Pop Quiz #1

Dec 19, 2020

Which of these is the newer version?

1.9.8 or 1.9.13

faehnrich Dec 19, 2020
Oh, you're only on Windows 10? Let me know when you upgrade to Windows 95.

Bruce Dec 19, 2020

Andrey Dec 19, 2020

Adrian Dec 19, 2020
Obviously 1.9.13!
Anything above 9 does look odd for all places except for the first, and I agree with that.
Version numbers are just weird. There is software/libraries I use for years and never reached 1.0.0 and look stable enough for other software to use.

Albert Dec 19, 2020
The most recent one of these I've found is Windows 10 2004, which is newer than Windows 2008 because 2004 means April 2020.

Paul Nicholas Dec 19, 2020
`1.9.13` of course
(but it'll look shonky listed alphabetically!)

Bruno Dec 19, 2020
Pop Quiz #2

Sort these XInput versions from most to least recent:
- `1.3`
- `1.4`
- `9.1.0`

Misel Dec 19, 2020
It's probably 1.9.13 but it took me a while to get used to it. If you have double digit minor version numbers use leading zeroes, dammit!

Henry Dec 19, 2020

14 is younger than 18 (obviously), so 14 is more recent and 1.9.13 wins.

Yet, you can buy a beer at the age of 18 (Europe), so 18 actually beats 14.

Tomk Dec 19, 2020
1.9.13 if you are in C or the Linux/Unix file system.

Pouf Dec 20, 2020
13 > 8, so 1.9.13 > 1.9.8.

I get that the confusion is with a third build of the 1.9.1 version, but then, they'd have labeled it :)

Eric J. Francois Dec 20, 2020
While I have been insisting for decades that 1.8 is newer 1.13 because it's clearly a decimal number in my eyes, I can no longer claim that if there are more than one periods in the version number. In that case the period can only be seen as separator and then 1.9.13 is newer than 1.9.8

Jean—Paul Dec 20, 2020
I think Semantic versioning (https://semver.org) would define this as 1.9.13 > 1.9.8. I believe it widely used.

Paul Deakin Dec 20, 2020

  My reasoning:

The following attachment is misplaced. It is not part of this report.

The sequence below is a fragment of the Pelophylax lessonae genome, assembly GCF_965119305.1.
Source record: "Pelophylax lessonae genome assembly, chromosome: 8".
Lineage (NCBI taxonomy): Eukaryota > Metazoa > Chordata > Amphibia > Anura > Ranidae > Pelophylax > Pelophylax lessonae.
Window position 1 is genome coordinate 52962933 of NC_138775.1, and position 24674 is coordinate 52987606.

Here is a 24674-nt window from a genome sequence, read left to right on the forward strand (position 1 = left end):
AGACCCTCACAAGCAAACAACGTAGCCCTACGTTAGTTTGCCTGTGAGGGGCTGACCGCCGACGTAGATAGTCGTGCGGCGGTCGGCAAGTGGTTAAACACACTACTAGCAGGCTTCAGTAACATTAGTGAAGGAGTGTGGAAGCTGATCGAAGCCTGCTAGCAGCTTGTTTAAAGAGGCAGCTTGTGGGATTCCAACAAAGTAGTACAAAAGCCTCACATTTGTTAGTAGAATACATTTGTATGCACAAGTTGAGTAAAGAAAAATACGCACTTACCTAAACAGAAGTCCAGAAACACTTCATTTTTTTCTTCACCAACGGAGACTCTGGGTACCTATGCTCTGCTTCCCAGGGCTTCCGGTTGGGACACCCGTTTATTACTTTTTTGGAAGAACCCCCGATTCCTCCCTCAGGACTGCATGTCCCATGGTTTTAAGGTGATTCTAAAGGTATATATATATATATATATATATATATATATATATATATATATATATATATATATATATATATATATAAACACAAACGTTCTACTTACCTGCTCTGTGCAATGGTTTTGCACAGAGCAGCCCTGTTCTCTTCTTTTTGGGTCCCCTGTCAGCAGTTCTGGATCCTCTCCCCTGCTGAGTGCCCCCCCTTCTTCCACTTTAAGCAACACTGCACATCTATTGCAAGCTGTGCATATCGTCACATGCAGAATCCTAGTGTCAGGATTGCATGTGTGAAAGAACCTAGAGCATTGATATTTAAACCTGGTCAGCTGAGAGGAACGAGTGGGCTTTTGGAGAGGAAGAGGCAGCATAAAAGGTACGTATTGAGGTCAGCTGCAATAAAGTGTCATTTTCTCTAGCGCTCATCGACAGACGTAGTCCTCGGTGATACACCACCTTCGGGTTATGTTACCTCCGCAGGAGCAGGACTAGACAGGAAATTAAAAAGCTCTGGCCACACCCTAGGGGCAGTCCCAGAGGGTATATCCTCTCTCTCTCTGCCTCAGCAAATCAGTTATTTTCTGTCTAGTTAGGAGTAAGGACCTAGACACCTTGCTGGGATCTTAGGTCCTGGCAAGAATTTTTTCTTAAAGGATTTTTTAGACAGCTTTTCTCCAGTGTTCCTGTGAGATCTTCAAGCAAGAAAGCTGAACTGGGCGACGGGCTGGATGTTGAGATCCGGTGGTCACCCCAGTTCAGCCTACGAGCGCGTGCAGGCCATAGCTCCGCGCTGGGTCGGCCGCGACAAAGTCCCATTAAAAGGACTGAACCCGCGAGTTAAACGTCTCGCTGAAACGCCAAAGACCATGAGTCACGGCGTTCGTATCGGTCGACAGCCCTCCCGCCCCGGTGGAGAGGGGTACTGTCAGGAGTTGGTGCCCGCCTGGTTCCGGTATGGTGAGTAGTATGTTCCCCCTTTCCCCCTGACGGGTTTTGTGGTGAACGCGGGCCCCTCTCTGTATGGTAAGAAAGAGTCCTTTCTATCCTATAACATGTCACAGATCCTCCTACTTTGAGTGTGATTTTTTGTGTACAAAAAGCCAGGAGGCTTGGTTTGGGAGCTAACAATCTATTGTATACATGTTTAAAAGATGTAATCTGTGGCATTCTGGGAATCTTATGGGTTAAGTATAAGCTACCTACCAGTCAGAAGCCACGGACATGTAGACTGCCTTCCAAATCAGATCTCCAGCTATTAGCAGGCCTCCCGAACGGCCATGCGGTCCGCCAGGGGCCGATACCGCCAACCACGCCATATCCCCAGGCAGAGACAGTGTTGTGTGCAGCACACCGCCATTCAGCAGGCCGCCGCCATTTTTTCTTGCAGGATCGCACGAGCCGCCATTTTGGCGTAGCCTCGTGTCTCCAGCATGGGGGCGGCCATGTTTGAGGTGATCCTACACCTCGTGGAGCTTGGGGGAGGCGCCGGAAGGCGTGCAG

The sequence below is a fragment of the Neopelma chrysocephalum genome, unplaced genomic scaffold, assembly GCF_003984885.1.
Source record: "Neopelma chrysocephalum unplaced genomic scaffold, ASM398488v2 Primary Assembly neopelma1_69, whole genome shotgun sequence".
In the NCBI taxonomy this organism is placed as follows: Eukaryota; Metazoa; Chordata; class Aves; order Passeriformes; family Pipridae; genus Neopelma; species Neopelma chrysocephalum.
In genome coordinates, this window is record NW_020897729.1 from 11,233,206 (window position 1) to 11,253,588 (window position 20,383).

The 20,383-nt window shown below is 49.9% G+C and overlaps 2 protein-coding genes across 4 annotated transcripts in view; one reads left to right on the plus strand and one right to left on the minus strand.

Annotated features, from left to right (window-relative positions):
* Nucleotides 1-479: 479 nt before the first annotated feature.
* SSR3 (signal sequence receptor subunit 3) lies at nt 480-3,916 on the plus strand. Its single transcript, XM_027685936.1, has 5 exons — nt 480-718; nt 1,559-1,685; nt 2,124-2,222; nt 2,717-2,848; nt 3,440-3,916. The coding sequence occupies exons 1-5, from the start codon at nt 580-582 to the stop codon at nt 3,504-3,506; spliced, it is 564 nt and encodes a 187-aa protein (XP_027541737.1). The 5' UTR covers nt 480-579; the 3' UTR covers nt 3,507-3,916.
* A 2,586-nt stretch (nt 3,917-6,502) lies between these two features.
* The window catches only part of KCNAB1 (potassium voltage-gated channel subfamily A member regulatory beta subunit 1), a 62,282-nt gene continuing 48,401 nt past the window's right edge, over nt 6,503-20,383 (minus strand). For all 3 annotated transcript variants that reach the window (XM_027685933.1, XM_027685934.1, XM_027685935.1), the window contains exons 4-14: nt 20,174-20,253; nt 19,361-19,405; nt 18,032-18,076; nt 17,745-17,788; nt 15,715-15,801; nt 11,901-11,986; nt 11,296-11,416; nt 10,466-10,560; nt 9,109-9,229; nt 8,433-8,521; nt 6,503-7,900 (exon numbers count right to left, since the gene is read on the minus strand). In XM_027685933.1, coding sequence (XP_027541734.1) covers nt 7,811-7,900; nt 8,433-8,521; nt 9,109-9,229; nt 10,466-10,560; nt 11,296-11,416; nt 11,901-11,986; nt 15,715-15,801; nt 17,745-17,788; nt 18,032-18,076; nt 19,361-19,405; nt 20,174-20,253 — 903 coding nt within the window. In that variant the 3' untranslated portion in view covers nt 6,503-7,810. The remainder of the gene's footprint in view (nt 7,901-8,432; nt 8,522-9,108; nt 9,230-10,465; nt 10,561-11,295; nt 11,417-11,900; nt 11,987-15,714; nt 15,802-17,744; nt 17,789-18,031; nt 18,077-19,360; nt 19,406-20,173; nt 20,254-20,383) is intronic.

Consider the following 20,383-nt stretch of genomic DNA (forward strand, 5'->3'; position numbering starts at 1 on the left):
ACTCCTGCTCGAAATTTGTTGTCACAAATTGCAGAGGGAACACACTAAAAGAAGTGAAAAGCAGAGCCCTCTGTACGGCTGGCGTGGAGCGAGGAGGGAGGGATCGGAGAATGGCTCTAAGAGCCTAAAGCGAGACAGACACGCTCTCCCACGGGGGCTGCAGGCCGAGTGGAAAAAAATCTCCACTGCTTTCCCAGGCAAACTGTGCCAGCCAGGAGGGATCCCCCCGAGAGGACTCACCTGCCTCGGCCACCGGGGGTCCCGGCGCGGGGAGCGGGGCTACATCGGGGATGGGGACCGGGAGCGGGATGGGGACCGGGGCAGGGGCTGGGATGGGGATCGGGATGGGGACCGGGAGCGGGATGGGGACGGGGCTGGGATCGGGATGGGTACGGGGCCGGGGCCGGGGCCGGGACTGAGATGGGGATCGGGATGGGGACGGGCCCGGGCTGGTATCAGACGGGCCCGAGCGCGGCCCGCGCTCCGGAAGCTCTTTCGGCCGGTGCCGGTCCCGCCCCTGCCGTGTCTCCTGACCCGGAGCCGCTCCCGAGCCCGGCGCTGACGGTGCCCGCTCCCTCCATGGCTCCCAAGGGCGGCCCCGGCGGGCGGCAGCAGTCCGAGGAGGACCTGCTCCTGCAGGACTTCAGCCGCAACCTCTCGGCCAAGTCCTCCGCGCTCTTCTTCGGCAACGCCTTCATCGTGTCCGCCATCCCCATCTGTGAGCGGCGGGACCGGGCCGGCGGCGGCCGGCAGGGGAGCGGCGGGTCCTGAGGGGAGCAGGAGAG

1.9.8 can also be written 1.9.80 and 80>13 so yeah...  That. :)

HyperCow Dec 20, 2020
1.9.13 or 1.9.8? Remove the . periods 1913 > 198. Right? :)

grumpycat Dec 21, 2020
depends 😀 9 looks greater than 1... from a weird programming perspective



Andre Scheffler Dec 21, 2020

Thomas Dec 21, 2020

Johan Windh Dec 22, 2020
They did the same thing to Kerbal Space Program. Rocket science at first, but you get used to it.

arensb Dec 22, 2020
The thing with version numbers goes back to when AT&T touted its version of Unix (which at the time was as fragmented as Linux is today) with the slogan "Release 5: Consider it standard!"
This meant that they could never switch to Release 6, and led to such versions as

From this, we can clearly see that 1.9.13 is the later version, because strlen("1.9.13") > strlen("1.9.8")

Paul Dec 23, 2020

Speed. The answer is "Speed", it's from the movie "Speed".

Wait, what was the question?

Die Skaarj Dec 23, 2020
Trick question as 1.9.42-1 was recently released.

NRG Dec 24, 2020

Also, Paul, that reminds me of a movie I saw about a bus that had to speed through the city, keeping it's speed over 50. And if it's speed dropped, it would explode! I think it was called "The Bus That Couldn't Slow Down".

Roger Wilco Dec 25, 2020
.8 is the newest version.

Roger Wilco Jan 02, 2021
What I said earlier is true, from a certain point of view.

Dumb Programmer Jan 07, 2021
When you're releasing minor version >= 10, it's time to commit a new major version.

André Anneck Apr 04, 2022
The "newer" Version could be any "version-number".
A version is usually the identifier for a branch in a given version control system.
Depending on the usage... version 0.0.1 could contain the "latest" version. It all just depends on the DATE and TIME at the moment someone created a branch with an id in a given version control system.